The incoming head of the European Central Bank threw the euro zone a lifeline hours before a crucial summit on Wednesday which looked set to fall short of a definitive plan to tackle the bloc's debt crisis.
Mario Draghi signaled the ECB would go on buying troubled states' bonds as leaders of the 17-nation single currency area struggled to agree a convincing set of measures.
The Eurosystem (of central banks) is determined, with its non-conventional measures, to prevent malfunctioning in the money and financial markets creating an obstacle to monetary transmission, he said in typically coded ECB language in a speech text released in Rome.
Draghi, who will succeed Jean-Claude Trichet on November 1, made clear that measures could only be a temporary expedient and said it was up to governments to tackle the roots of the debt crisis that began in Greece two years ago.
However, his statement appeared to rebuff pressure from Germany's powerful Bundesbank for the ECB to end the bond-buying program which prompted the resignation of the two most senior German ECB policymakers this year.
The second euro zone summit in four days, due to start at 1730 GMT, seems unlikely to produce a detailed masterplan despite Franco-German assurances that a comprehensive solution to two years of debt turmoil would be found.
Bank of Canada chief Mark Carney said he had received guidance that that there will need to be subsequent meetings to provide more detail.
Dutch Prime Minister Mark Rutte urged decisive action now.
We need a real solution, we won't buy anything with mediocre compromises, he told reporters upon his arrival in Brussels. We are in this job to take decisions. It's not easy, but it really has to happen.
Greek debt needed to be made sustainable, the bloc's rescue fund must be made strong enough to convince markets and Europe's banks had to be shepherded through this difficult phase, Rutte said.
The leaders may agree on broad outlines but leave crucial details, including the numbers on a Greek debt write-down and on funds available for financial fire-fighting, for later negotiation among finance ministers.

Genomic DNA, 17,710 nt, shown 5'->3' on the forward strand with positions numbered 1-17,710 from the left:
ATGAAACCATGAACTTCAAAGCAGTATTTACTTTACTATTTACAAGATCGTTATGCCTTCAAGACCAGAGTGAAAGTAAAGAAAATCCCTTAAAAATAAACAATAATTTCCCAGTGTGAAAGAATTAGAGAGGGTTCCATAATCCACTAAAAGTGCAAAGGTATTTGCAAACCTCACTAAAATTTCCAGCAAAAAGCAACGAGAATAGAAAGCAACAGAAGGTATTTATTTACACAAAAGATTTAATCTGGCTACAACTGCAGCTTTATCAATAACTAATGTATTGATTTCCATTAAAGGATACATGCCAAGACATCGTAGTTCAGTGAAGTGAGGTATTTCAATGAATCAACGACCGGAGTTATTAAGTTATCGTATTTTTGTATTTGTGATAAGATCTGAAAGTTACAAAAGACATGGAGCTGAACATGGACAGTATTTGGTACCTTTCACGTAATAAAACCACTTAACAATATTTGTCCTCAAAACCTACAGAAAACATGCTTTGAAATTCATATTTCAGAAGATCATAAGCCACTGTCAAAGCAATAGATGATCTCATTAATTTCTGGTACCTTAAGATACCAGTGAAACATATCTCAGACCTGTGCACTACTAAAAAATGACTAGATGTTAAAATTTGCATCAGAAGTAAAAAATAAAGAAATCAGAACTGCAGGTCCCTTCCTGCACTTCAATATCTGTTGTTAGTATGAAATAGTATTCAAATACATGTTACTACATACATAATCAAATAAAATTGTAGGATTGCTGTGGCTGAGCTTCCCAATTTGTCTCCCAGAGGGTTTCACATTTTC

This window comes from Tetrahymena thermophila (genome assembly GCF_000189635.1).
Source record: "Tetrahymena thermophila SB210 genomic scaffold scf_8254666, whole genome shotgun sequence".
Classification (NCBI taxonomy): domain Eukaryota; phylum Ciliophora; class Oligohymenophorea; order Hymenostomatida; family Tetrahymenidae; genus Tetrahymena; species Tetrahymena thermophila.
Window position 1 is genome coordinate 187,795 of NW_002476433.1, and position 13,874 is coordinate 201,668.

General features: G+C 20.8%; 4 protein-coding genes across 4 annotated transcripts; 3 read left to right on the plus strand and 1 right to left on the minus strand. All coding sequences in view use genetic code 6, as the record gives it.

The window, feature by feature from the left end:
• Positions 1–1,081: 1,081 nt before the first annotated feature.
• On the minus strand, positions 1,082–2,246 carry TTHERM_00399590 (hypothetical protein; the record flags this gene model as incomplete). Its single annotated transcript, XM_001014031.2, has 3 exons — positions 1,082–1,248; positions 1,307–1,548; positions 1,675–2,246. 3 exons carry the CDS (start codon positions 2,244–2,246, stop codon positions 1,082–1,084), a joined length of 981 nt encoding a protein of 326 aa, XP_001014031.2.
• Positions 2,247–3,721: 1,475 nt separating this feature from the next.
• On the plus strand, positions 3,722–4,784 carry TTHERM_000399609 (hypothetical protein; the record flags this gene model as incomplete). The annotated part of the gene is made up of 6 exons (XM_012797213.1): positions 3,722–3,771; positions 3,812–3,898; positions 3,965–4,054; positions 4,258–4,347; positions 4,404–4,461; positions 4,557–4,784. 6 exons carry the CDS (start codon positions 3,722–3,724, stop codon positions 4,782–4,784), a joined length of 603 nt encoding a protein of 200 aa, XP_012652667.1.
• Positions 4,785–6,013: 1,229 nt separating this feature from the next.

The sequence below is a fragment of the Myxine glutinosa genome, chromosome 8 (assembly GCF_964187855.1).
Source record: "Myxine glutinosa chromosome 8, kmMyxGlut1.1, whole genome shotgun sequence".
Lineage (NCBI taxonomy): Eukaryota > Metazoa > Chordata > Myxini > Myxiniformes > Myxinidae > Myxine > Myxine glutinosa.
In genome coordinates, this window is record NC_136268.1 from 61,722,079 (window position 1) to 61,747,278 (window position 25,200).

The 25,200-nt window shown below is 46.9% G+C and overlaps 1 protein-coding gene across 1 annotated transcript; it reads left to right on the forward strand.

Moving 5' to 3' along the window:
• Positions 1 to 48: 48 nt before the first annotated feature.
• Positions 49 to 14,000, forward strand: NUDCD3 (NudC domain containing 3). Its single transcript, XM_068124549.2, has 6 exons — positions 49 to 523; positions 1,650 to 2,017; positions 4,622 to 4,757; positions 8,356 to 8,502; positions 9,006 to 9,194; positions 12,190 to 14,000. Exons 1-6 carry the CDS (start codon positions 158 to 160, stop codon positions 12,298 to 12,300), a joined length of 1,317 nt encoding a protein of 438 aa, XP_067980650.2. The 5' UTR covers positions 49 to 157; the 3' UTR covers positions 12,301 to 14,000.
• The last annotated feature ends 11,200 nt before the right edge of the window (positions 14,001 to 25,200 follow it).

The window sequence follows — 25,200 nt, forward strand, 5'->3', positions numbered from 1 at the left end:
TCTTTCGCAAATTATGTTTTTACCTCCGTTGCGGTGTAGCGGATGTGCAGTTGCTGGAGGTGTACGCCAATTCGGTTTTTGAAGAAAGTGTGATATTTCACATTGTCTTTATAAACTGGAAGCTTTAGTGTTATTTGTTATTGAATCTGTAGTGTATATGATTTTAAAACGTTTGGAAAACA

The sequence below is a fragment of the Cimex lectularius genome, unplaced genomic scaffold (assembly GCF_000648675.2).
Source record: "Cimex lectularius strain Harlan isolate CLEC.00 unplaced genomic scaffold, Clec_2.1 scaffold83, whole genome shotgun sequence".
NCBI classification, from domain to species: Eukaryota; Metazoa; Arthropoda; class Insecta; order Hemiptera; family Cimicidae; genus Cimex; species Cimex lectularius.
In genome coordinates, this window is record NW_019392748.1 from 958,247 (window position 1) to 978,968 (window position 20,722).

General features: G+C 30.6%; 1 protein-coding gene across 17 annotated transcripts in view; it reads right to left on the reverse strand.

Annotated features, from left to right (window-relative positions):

A European Commission spokesman said there would not be detailed numbers on all aspects of the political agreement.
While there is consensus on the need for European banks to raise around 110 billion euros ($150 billion) in extra capital to withstand a potential Greek debt default and wider financial contagion, two other critical parts of the plan remain unclear.
Governments and banks are still haggling over the scale of write-offs private bondholders will have to take on their Greek debt holdings, sources familiar with the negotiations said.
There will be give and take with the banks until the last minute, a Greek government source involved in the Brussels negotiations said. As far as now, the talks are going on.
Uncertainties also remain around complex plans to scale up the region's 440 billion euro ($600 billion) bailout fund, known as the European Financial Stability Facility, without allowing it to draw on the ECB.
Investors stayed cautious, with the euro surrendering earlier gains and inching higher against the dollar and European shares flat on the day.
50 PERCENT HAIRCUT?
One proposal set to be adopted involves creating a special purpose investment vehicle (SPIV) to tap foreign sovereign and private investors, such as Chinese and Middle Eastern wealth funds, to buy bonds of troubled euro zone countries.